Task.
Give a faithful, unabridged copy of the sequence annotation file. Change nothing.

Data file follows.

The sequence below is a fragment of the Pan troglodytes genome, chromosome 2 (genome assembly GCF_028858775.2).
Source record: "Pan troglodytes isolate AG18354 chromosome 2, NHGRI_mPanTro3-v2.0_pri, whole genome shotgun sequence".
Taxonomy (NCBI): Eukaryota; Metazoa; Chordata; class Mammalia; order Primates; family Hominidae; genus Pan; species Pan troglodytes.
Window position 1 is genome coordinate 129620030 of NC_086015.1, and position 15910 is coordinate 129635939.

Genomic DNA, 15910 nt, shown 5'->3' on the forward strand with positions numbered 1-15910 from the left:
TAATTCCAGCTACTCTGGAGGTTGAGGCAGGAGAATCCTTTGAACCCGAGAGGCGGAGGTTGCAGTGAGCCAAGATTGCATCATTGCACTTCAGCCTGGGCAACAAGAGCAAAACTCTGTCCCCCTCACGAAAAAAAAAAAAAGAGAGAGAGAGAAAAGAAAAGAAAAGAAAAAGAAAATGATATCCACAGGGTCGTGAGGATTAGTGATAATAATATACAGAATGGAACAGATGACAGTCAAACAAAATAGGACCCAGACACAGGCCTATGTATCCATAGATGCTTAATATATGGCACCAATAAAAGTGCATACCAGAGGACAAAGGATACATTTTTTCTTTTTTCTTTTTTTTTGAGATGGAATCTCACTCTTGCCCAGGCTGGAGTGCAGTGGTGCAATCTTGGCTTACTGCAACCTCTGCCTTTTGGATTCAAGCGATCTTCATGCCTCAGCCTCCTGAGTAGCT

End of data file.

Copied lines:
The sequence below is a fragment of the Pan troglodytes genome, chromosome 2 (genome assembly GCF_028858775.2).
Source record: "Pan troglodytes isolate AG18354 chromosome 2, NHGRI_mPanTro3-v2.0_pri, whole genome shotgun sequence".
Taxonomy (NCBI): Eukaryota; Metazoa; Chordata; class Mammalia; order Primates; family Hominidae; genus Pan; species Pan troglodytes.
Window position 1 is genome coordinate 129620030 of NC_086015.1, and position 15910 is coordinate 129635939.

Genomic DNA, 15910 nt, shown 5'->3' on the forward strand with positions numbered 1-15910 from the left:
TAATTCCAGCTACTCTGGAGGTTGAGGCAGGAGAATCCTTTGAACCCGAGAGGCGGAGGTTGCAGTGAGCCAAGATTGCATCATTGCACTTCAGCCTGGGCAACAAGAGCAAAACTCTGTCCCCCTCACGAAAAAAAAAAAAAGAGAGAGAGAGAAAAGAAAAGAAAAGAAAAAGAAAATGATATCCACAGGGTCGTGAGGATTAGTGATAATAATATACAGAATGGAACAGATGACAGTCAAACAAAATAGGACCCAGACACAGGCCTATGTATCCATAGATGCTTAATATATGGCACCAATAAAAGTGCATACCAGAGGACAAAGGATACATTTTTTCTTTTTTCTTTTTTTTTGAGATGGAATCTCACTCTTGCCCAGGCTGGAGTGCAGTGGTGCAATCTTGGCTTACTGCAACCTCTGCCTTTTGGATTCAAGCGATCTTCATGCCTCAGCCTCCTGAGTAGCT